Antonio Damasio and Martha Nussbaum have suggested that emotions are movement. They are created by the movement of our senses and neural pathways, and they also motivate movement. When we are taken by emotions, we say that we are moved. An emotion can literally move us, make us laugh or cry, to do deeds of love or hate. It can be movement, joy spreading over everything else. I was moved by the existence of my senses and enabled by them.

 Beginning

 I had always liked phenomenology. I had thought that I was in touch with my bodiliness, my animality, my biology. Yet the thinking side of me had disregarded my senses when they were trying to message me that something was wrong. I had, after all, been a philosopher who was suppressing her senses with rationality and, ultimately, with irrationality. 

 The deviation had returned me to my body and made me dive, fly and crawl into the impossible with every nerve open. Control had been lost, analysis had been extinguished and what remained was a sentient creature who was moved by the mere existence of the world. My suppressed fear of the mortality of the body, the end points of thought, the end of biology had dissipated, because ends were beginnings.

 One night, dreams brought these spheres above me that were dropping books and words. I began to live in the language, from the language again. I began to remember more clearly, think more cohesively. I felt that I was between two realities, a full one and an empty one; the world of my body and senses was full, while the world of words was an empty stage, where people were walking and talking nonstop without knowing what they were saying. Yet I had to embrace the books and words since without them, I would be incapable of communicating to other verbal beings all that I want to communicate.

Now I am writing all this, describing and analysing it with words. My fingers are moving on the keyboard, my heart is rushing blood into my vessels, my ears can hear the sighs of my dogs, my operation scar tingles. I am trying to combine worlds, realities of senses and theory, the full and the empty.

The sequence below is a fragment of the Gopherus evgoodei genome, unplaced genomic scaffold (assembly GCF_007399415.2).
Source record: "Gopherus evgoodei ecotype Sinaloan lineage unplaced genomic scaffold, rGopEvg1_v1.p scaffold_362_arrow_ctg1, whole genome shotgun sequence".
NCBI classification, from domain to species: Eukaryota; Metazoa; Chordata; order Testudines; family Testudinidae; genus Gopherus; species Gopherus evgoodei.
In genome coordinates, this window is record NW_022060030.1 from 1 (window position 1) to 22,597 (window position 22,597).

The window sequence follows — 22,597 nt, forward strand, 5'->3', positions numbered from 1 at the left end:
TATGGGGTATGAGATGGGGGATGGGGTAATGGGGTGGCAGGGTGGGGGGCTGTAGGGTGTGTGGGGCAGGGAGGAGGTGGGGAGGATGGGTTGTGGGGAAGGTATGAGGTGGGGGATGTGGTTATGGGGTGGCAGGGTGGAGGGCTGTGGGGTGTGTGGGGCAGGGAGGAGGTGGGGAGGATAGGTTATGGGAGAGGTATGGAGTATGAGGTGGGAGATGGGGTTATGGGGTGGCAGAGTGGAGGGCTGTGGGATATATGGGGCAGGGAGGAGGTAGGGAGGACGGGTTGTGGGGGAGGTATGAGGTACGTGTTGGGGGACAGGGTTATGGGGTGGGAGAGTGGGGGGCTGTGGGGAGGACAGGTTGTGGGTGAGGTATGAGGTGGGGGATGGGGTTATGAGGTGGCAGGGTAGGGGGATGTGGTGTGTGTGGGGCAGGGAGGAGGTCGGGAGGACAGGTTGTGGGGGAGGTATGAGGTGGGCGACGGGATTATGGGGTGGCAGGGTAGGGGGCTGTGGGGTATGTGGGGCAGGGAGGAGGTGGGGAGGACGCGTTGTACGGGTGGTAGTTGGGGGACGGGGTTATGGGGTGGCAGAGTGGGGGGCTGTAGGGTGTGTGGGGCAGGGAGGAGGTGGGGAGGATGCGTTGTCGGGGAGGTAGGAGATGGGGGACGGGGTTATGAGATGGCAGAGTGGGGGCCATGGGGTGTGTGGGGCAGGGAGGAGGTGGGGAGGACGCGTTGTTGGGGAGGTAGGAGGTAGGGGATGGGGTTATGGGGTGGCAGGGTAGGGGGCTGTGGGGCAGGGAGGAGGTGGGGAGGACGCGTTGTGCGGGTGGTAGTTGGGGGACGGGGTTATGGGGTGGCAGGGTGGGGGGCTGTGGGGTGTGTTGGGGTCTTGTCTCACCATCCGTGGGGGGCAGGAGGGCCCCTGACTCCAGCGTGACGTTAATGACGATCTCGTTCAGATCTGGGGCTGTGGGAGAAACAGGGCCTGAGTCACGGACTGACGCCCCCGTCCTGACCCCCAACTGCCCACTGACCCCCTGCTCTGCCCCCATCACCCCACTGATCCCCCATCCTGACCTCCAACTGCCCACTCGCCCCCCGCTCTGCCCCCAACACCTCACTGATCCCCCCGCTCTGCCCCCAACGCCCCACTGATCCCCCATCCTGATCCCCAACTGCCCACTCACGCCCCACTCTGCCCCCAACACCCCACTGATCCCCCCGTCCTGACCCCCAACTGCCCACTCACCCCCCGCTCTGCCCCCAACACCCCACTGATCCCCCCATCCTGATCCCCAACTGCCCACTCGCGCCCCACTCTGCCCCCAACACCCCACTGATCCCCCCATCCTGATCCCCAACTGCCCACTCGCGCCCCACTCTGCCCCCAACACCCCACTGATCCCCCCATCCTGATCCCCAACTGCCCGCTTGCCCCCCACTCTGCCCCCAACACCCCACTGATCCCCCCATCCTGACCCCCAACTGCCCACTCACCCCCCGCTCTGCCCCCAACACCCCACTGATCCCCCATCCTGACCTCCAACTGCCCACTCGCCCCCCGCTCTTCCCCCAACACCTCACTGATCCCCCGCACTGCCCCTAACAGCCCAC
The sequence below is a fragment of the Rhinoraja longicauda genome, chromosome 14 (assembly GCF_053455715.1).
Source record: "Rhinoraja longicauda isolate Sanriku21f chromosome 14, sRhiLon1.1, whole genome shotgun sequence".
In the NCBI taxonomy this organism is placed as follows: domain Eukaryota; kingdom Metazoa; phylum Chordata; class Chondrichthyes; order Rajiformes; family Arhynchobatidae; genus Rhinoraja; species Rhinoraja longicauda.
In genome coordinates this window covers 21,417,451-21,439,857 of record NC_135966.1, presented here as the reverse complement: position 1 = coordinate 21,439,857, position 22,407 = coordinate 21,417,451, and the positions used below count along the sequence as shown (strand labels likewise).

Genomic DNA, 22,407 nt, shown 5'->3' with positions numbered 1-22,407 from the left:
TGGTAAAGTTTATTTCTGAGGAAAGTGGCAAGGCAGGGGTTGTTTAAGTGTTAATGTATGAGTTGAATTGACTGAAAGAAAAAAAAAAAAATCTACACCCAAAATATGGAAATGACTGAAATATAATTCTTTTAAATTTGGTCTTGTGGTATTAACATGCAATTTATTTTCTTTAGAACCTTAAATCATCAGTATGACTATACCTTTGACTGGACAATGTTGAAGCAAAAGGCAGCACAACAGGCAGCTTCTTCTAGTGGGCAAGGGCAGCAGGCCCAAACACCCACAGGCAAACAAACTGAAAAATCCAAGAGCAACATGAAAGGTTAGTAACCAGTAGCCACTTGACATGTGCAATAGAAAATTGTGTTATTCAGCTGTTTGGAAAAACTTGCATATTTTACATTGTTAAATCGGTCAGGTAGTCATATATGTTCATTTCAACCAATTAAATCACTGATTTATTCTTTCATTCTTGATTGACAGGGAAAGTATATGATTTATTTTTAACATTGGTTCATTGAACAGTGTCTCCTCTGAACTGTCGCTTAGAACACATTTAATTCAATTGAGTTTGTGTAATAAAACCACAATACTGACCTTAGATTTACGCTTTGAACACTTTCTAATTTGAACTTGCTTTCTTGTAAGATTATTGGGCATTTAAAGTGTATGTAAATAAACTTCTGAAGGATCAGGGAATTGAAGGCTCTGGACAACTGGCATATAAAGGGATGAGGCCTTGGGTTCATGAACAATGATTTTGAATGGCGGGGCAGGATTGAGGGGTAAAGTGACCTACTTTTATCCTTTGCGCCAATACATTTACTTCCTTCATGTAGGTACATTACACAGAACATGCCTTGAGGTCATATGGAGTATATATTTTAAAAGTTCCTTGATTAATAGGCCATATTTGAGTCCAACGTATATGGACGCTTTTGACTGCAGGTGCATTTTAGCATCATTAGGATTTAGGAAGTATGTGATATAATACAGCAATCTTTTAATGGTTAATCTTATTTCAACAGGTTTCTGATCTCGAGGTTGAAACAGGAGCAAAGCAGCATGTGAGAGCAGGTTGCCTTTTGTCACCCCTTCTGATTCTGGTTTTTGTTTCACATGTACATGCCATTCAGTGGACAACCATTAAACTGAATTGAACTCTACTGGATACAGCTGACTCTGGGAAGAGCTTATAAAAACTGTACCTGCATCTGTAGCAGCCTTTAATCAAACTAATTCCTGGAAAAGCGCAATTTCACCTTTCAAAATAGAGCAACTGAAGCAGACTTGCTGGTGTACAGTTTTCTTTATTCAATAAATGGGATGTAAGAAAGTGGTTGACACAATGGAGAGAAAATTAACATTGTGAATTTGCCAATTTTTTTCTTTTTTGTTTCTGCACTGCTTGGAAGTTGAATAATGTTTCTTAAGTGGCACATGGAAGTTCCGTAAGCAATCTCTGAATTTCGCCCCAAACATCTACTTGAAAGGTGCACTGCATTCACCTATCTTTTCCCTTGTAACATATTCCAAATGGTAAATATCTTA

The full world seems like “reality as such”. Kant and Metzinger’s argument has no perceived significance there. What else could be “reality as such” but what our senses tell us? In an empty world, absurd questions are asked, such as: how will we ever know the truth or reality as such, how can we even know whether we exist, or do other humans or non-humans have a mind, or is the earth real? While these questions are analytically sensible, they are empirically senseless. Perhaps they are a way to fill an empty theatre. Perhaps they are asked by characters who do not know themselves yet. 

 I would like to combine these two, like so many others would. I would like to ask and to sense. To question and to consider as true. Not to know and to know, to be sensible and senseless. To speak with concepts and feel, experience, move, touch, smell, see, hear. These are both contradictions and useless juxtapositions. I remember how it felt to be able to smell words. How does it feel now to hear and see words or to touch them? How does it feel to think? How does it feel between thoughts? How did it feel before a thought? 

 In the beginning, there could not be the word, since behind the word there has to be a mind, and behind the mind there has to be a body, biology, movement – a fish swimming in the ocean, a bird flying in air, a particle igniting and extinguishing in space, merging with other particles and creating a neuron, a sense. 

References

Damasio, A. 1999. The Feeling of What Happens: Body, Emotion and the Making of Consciousness, New York: Harcourt Brace and Company.

Metzinger, Thomas. 2009. The Ego Tunnel: The Science of the Mind and the Myth of the Self. New York: Basic Books. 

Nietzsche, Friedrich. 1881. Daybreak (Morgenröte – Gedanken über die moralischen Vorurteile).

Nussbaum, Martha. 2001. The Upheavals of Thought: The Intelligence of Emotions. Cambridge: Cambridge University Press.

Stein, Edith. 1989. On the Problem of Empathy. Translated by Watraut Stein. Washington: ISC Publishing.

Elisa Aaltola, PhD, is a philosopher, who has specialised in animal and environmental ethics, and moral psychology. She works at the University of Turku and is currently studying the influence of emotions on our relation to nonhuman animals and nature. Aaltola has written circa 40 peer-reviewed articles on the above themes, together with a number of Finnish monographs and edited volumes. In English, she has also written the books “Varieties of Empathy: Moral Psychology and Animal Ethics” (2018) and “Animal  Suffering: Philosophy and Culture” (2012), and edited the volume “Animal Ethics and Philosophy: Questioning the Orthodoxy” (2014) with John Hadley.

When our eyes touch – A I S T I T / coming to our senses from May 19th to August 1st, 2021 at the Institut finlandais gallery and from May 22 to August 1st at Maison Louis Carré.